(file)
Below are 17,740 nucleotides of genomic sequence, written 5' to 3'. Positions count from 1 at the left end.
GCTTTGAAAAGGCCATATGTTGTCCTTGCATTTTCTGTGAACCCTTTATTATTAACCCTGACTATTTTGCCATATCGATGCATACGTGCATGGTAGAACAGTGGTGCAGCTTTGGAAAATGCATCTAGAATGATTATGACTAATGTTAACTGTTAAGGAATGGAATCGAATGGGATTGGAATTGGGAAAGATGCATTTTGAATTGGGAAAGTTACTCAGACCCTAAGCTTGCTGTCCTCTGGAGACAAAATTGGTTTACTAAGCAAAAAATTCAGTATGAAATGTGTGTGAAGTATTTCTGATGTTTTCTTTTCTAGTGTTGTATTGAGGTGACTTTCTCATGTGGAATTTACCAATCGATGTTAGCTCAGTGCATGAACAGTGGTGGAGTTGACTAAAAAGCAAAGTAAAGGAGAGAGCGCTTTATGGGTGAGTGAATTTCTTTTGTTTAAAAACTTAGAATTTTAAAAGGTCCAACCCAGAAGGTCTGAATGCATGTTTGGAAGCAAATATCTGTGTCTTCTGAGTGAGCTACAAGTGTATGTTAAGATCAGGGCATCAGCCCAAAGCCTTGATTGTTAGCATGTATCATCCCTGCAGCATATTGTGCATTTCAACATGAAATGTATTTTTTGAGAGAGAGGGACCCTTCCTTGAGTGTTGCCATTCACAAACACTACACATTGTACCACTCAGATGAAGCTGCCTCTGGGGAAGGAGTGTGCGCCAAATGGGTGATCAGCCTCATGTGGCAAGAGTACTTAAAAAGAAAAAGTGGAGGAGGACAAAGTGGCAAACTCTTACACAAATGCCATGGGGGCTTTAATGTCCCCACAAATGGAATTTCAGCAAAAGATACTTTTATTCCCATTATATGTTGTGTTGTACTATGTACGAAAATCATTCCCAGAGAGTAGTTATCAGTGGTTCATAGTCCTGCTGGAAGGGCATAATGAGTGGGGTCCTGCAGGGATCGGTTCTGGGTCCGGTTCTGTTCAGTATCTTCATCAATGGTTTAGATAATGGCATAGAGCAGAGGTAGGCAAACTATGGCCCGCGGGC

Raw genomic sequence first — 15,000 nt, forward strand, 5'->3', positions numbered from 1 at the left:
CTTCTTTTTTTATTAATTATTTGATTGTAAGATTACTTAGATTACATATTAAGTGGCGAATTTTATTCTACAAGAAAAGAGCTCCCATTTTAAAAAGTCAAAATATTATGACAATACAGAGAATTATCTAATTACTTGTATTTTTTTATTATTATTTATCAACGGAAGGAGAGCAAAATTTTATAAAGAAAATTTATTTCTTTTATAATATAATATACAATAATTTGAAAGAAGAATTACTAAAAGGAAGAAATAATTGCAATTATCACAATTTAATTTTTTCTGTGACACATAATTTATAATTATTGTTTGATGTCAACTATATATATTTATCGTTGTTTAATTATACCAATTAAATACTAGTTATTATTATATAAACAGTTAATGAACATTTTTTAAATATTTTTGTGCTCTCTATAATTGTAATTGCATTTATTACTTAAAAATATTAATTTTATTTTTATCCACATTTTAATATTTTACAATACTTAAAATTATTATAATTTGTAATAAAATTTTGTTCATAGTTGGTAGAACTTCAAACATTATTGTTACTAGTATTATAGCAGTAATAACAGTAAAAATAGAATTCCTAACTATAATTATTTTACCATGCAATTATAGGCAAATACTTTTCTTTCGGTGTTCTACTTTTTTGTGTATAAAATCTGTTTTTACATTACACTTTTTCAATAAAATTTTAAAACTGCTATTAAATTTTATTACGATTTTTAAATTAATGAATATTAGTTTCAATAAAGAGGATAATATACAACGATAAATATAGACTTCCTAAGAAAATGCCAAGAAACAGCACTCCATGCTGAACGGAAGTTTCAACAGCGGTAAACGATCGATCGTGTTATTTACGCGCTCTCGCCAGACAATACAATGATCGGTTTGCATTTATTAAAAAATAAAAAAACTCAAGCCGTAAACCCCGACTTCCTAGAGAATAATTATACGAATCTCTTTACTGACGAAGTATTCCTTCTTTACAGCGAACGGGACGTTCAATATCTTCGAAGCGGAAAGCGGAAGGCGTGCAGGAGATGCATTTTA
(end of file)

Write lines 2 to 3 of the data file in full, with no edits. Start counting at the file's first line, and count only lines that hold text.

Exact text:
GCTTTGAAAAGGCCATATGTTGTCCTTGCATTTTCTGTGAACCCTTTATTATTAACCCTGACTATTTTGCCATATCGATGCATACGTGCATGGTAGAACAGTGGTGCAGCTTTGGAAAATGCATCTAGAATGATTATGACTAATGTTAACTGTTAAGGAATGGAATCGAATGGGATTGGAATTGGGAAAGATGCATTTTGAATTGGGAAAGTTACTCAGACCCTAAGCTTGCTGTCCTCTGGAGACAAAATTGGTTTACTAAGCAAAAAATTCAGTATGAAATGTGTGTGAAGTATTTCTGATGTTTTCTTTTCTAGTGTTGTATTGAGGTGACTTTCTCATGTGGAATTTACCAATCGATGTTAGCTCAGTGCATGAACAGTGGTGGAGTTGACTAAAAAGCAAAGTAAAGGAGAGAGCGCTTTATGGGTGAGTGAATTTCTTTTGTTTAAAAACTTAGAATTTTAAAAGGTCCAACCCAGAAGGTCTGAATGCATGTTTGGAAGCAAATATCTGTGTCTTCTGAGTGAGCTACAAGTGTATGTTAAGATCAGGGCATCAGCCCAAAGCCTTGATTGTTAGCATGTATCATCCCTGCAGCATATTGTGCATTTCAACATGAAATGTATTTTTTGAGAGAGAGGGACCCTTCCTTGAGTGTTGCCATTCACAAACACTACACATTGTACCACTCAGATGAAGCTGCCTCTGGGGAAGGAGTGTGCGCCAAATGGGTGATCAGCCTCATGTGGCAAGAGTACTTAAAAAGAAAAAGTGGAGGAGGACAAAGTGGCAAACTCTTACACAAATGCCATGGGGGCTTTAATGTCCCCACAAATGGAATTTCAGCAAAAGATACTTTTATTCCCATTATATGTTGTGTTGTACTATGTACGAAAATCATTCCCAGAGAGTAGTTATCAGTGGTTCATAGTCCTGCTGGAAGGGCATAATGAGTGGGGTCCTGCAGGGATCGGTTCTGGGTCCGGTTCTGTTCAGTATCTTCATCAATGGTTTAGATAATGGCATAGAGCAGAGGTAGGCAAACTATGGCCCGCGGGC

Raw genomic sequence first — 15,000 nt, forward strand, 5'->3', positions numbered from 1 at the left: